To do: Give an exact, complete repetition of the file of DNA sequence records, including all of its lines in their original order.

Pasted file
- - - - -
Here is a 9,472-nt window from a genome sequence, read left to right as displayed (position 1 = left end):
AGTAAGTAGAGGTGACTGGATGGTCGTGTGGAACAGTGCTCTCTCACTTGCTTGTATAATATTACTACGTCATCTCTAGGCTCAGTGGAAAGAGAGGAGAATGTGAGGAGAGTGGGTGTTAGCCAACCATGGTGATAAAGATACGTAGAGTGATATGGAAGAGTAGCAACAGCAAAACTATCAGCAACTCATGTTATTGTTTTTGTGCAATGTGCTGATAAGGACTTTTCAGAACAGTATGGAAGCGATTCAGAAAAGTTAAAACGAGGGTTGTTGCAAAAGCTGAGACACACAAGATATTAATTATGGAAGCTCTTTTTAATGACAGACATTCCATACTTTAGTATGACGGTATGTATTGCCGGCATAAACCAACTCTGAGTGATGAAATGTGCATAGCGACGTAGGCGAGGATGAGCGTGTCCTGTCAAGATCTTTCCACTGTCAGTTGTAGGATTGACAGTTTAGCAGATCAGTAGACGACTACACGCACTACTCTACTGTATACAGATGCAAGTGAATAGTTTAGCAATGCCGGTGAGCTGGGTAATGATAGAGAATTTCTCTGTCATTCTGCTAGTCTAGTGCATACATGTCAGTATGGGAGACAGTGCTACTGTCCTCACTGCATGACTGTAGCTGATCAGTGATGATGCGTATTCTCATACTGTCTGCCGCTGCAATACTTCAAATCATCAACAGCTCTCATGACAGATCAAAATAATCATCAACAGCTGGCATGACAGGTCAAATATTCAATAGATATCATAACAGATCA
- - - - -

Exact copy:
Here is a 9,472-nt window from a genome sequence, read left to right as displayed (position 1 = left end):
AGTAAGTAGAGGTGACTGGATGGTCGTGTGGAACAGTGCTCTCTCACTTGCTTGTATAATATTACTACGTCATCTCTAGGCTCAGTGGAAAGAGAGGAGAATGTGAGGAGAGTGGGTGTTAGCCAACCATGGTGATAAAGATACGTAGAGTGATATGGAAGAGTAGCAACAGCAAAACTATCAGCAACTCATGTTATTGTTTTTGTGCAATGTGCTGATAAGGACTTTTCAGAACAGTATGGAAGCGATTCAGAAAAGTTAAAACGAGGGTTGTTGCAAAAGCTGAGACACACAAGATATTAATTATGGAAGCTCTTTTTAATGACAGACATTCCATACTTTAGTATGACGGTATGTATTGCCGGCATAAACCAACTCTGAGTGATGAAATGTGCATAGCGACGTAGGCGAGGATGAGCGTGTCCTGTCAAGATCTTTCCACTGTCAGTTGTAGGATTGACAGTTTAGCAGATCAGTAGACGACTACACGCACTACTCTACTGTATACAGATGCAAGTGAATAGTTTAGCAATGCCGGTGAGCTGGGTAATGATAGAGAATTTCTCTGTCATTCTGCTAGTCTAGTGCATACATGTCAGTATGGGAGACAGTGCTACTGTCCTCACTGCATGACTGTAGCTGATCAGTGATGATGCGTATTCTCATACTGTCTGCCGCTGCAATACTTCAAATCATCAACAGCTCTCATGACAGATCAAAATAATCATCAACAGCTGGCATGACAGGTCAAATATTCAATAGATATCATAACAGATCA